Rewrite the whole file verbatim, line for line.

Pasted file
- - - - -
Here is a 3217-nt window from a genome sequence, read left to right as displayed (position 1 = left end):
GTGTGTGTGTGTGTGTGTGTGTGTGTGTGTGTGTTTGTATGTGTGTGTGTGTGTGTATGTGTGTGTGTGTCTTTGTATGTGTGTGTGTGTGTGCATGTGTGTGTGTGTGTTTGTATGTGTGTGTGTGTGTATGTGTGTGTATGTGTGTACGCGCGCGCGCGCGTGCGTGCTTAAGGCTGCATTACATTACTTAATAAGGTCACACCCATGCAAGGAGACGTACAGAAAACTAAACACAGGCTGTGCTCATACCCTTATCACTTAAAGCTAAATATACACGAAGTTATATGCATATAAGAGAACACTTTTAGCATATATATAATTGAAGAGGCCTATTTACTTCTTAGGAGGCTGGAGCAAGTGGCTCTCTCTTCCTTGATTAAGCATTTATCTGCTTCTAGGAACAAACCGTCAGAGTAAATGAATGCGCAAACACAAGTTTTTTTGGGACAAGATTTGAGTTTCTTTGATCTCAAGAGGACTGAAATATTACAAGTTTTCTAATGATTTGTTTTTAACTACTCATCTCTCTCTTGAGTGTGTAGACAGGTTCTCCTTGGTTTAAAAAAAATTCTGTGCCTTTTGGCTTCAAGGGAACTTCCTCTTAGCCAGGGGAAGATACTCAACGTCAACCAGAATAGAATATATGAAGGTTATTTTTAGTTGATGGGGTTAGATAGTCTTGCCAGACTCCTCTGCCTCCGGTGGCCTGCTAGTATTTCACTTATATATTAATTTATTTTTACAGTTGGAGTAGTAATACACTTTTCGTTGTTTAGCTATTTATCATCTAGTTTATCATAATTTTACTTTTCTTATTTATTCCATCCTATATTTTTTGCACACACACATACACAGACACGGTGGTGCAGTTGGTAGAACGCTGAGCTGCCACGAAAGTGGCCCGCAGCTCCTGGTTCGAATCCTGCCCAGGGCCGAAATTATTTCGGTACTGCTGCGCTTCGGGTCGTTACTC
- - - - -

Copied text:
Here is a 3217-nt window from a genome sequence, read left to right as displayed (position 1 = left end):
GTGTGTGTGTGTGTGTGTGTGTGTGTGTGTGTGTTTGTATGTGTGTGTGTGTGTGTATGTGTGTGTGTGTCTTTGTATGTGTGTGTGTGTGTGCATGTGTGTGTGTGTGTTTGTATGTGTGTGTGTGTGTATGTGTGTGTATGTGTGTACGCGCGCGCGCGCGTGCGTGCTTAAGGCTGCATTACATTACTTAATAAGGTCACACCCATGCAAGGAGACGTACAGAAAACTAAACACAGGCTGTGCTCATACCCTTATCACTTAAAGCTAAATATACACGAAGTTATATGCATATAAGAGAACACTTTTAGCATATATATAATTGAAGAGGCCTATTTACTTCTTAGGAGGCTGGAGCAAGTGGCTCTCTCTTCCTTGATTAAGCATTTATCTGCTTCTAGGAACAAACCGTCAGAGTAAATGAATGCGCAAACACAAGTTTTTTTGGGACAAGATTTGAGTTTCTTTGATCTCAAGAGGACTGAAATATTACAAGTTTTCTAATGATTTGTTTTTAACTACTCATCTCTCTCTTGAGTGTGTAGACAGGTTCTCCTTGGTTTAAAAAAAATTCTGTGCCTTTTGGCTTCAAGGGAACTTCCTCTTAGCCAGGGGAAGATACTCAACGTCAACCAGAATAGAATATATGAAGGTTATTTTTAGTTGATGGGGTTAGATAGTCTTGCCAGACTCCTCTGCCTCCGGTGGCCTGCTAGTATTTCACTTATATATTAATTTATTTTTACAGTTGGAGTAGTAATACACTTTTCGTTGTTTAGCTATTTATCATCTAGTTTATCATAATTTTACTTTTCTTATTTATTCCATCCTATATTTTTTGCACACACACATACACAGACACGGTGGTGCAGTTGGTAGAACGCTGAGCTGCCACGAAAGTGGCCCGCAGCTCCTGGTTCGAATCCTGCCCAGGGCCGAAATTATTTCGGTACTGCTGCGCTTCGGGTCGTTACTC